The Interview

May 12, 2009 | By | 12 Replies More

Via the Barefoot Bum, I found a list of interview questions posted by the Wintery Knight.

For now, I shall leave alone the good knight’s contention that Hitler was a “Darwinist atheist” (certainly not a Darwinist and arguably not an atheist, given his obsession with Nordic mythology and the occult, not to mention those SS belt-buckles that said “God is with us”), as well as his claim that “Atheists struggle with morality, it just doesn’t sit well on their worldview, even though they sense God’s law on their hearts, like we do.” Both are baseless and false and not worth any decent person’s time. I shall answer his questions though, and with as little snark as I can muster, given that I know I’m answering someone who believes I may have “fascist tendencies” (bah – I’ve never once advocated a merger of state and corporate power) and struggle with morality even though I apparently really do believe in God, even though I say I don’t – but obviously I’m just rebelling against our heavenly father like I did against my real one when I was 15. Really, if Christians wish to have an open dialogue with atheists, these tiresome myths must be left at the door.

Anyway, on with The Interview (I have sent this post as an email to the good knight and eagerly await his reply:

1) Do you believe that the universe was brought into being out of nothing by a person (agent)? Is it possible that this agent could communicate to us, or that we could discover something about that agent? (i.e. – does God exist, is he knowable)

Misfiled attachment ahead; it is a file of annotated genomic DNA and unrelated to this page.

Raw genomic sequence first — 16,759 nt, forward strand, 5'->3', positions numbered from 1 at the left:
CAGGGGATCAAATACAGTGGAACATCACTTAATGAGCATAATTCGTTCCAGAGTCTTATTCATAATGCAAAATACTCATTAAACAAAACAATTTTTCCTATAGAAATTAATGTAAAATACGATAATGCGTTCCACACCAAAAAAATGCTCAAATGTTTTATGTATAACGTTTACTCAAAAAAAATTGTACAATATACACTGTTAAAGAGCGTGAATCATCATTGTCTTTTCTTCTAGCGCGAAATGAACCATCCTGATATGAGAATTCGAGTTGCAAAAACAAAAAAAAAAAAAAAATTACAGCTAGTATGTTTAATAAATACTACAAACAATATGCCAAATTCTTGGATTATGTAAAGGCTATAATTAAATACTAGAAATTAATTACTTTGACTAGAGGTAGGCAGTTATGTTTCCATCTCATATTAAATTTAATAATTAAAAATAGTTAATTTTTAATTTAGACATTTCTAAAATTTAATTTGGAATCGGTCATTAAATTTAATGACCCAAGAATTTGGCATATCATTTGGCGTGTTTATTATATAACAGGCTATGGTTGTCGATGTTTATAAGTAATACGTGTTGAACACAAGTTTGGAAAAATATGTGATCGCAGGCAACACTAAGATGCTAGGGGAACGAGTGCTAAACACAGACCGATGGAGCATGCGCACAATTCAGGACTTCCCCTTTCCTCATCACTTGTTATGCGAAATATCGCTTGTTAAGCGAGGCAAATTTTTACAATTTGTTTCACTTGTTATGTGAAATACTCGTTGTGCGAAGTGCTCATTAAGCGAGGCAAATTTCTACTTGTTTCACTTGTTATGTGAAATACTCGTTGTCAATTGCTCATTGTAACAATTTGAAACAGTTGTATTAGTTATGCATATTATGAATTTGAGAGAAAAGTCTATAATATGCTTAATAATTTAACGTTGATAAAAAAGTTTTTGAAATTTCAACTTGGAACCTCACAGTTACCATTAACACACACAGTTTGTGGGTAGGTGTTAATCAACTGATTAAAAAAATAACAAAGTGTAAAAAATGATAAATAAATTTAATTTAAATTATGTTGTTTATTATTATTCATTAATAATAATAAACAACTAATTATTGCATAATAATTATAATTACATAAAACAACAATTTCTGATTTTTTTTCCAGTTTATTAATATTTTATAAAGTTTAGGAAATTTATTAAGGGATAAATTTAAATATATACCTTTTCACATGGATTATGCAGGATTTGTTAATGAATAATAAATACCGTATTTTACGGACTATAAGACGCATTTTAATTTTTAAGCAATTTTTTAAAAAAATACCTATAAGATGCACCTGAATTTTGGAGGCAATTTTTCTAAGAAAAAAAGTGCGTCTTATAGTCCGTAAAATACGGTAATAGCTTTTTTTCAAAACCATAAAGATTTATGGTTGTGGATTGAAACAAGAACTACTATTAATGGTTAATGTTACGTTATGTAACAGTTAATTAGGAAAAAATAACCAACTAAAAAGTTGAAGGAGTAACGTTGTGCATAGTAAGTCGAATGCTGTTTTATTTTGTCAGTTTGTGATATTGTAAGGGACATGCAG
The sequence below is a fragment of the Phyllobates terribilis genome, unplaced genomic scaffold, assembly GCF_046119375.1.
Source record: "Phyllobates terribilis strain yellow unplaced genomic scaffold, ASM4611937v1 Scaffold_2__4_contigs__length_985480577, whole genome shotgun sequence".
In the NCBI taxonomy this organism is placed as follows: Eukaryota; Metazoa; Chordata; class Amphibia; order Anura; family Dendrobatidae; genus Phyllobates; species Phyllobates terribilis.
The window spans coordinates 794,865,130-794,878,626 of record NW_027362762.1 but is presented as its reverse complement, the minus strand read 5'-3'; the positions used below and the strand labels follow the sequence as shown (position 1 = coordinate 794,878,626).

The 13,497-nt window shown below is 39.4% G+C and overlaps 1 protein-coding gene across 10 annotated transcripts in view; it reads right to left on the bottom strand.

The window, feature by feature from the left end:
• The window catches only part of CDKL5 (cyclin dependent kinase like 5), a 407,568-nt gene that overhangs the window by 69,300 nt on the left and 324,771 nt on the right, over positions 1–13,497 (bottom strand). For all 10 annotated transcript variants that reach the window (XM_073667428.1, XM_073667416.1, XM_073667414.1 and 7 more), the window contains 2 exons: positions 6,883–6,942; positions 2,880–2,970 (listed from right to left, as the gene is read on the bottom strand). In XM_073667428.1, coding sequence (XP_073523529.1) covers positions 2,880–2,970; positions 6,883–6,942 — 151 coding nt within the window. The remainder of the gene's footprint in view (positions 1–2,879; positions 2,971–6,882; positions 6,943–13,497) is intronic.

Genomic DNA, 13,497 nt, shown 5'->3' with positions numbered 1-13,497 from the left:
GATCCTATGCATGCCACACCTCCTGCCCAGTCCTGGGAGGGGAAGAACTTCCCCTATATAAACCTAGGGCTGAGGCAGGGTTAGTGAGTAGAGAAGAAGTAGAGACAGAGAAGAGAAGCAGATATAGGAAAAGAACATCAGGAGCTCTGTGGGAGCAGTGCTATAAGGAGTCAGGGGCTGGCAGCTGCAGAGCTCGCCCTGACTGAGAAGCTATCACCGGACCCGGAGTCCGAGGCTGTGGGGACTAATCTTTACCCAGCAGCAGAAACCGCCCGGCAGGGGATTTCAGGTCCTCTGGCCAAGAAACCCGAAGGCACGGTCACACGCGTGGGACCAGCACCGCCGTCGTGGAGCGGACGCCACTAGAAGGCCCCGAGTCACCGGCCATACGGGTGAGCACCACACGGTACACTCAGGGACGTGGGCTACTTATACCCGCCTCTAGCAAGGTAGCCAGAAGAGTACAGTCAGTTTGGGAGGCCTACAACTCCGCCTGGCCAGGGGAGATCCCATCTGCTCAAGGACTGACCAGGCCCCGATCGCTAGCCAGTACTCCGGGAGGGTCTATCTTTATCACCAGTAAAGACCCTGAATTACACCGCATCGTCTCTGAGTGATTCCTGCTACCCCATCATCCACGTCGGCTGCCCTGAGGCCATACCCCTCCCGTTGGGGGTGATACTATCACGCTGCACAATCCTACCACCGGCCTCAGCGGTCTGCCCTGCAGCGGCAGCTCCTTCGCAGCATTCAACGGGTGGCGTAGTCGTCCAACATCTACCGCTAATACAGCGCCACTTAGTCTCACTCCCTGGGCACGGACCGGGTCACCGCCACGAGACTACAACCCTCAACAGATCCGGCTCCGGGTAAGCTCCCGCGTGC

No.  However, if an agent powerful enough to create the universe existed, you’d expect such an agent to be able to communicate with us in some way we could all understand, all at the same time. Also, if such an agent wanted anything about itself to be discovered, surely that agent would know the best way for us to do so. Revealing himself to a small number of people and letting them fight amongst themselves about who was right about what for two thousand years doesn’t make a lot of sense.

Image by Marcelmooij at dreamstime (with permission)

Image by Marcelmooij at dreamstime (with permission)

2) Explain to me in which religion you were raised by your parents, if any. How did your parents approach religion in the home? (strict, lax, etc.)

My parents didn’t raise us in any faith. I became a Christian at a young age after being exposed to it at primary school (age 5-12). Religion didn’t come up in conversation at all at home (let alone positively or negatively). We were, however, taught the importance of empathy, politeness, generosity, respect and decency (both directly and indirectly, by our parents’ examples). Both my parents are fine moral people, having proudly served their family and community their whole lives. My father was a public school science teacher (now retired but continuing to serve with Meals on Wheels). My mother was a long-time public servant and both parents were tireless social campaigners in our local area, defending our community hospital and local bushland reserves against corporate and government interference.

3) What events in your past affected your beliefs about God’s existence and knowability? (e.g. – I studied biology, comparative religions or anthropology, or I met a girl I liked)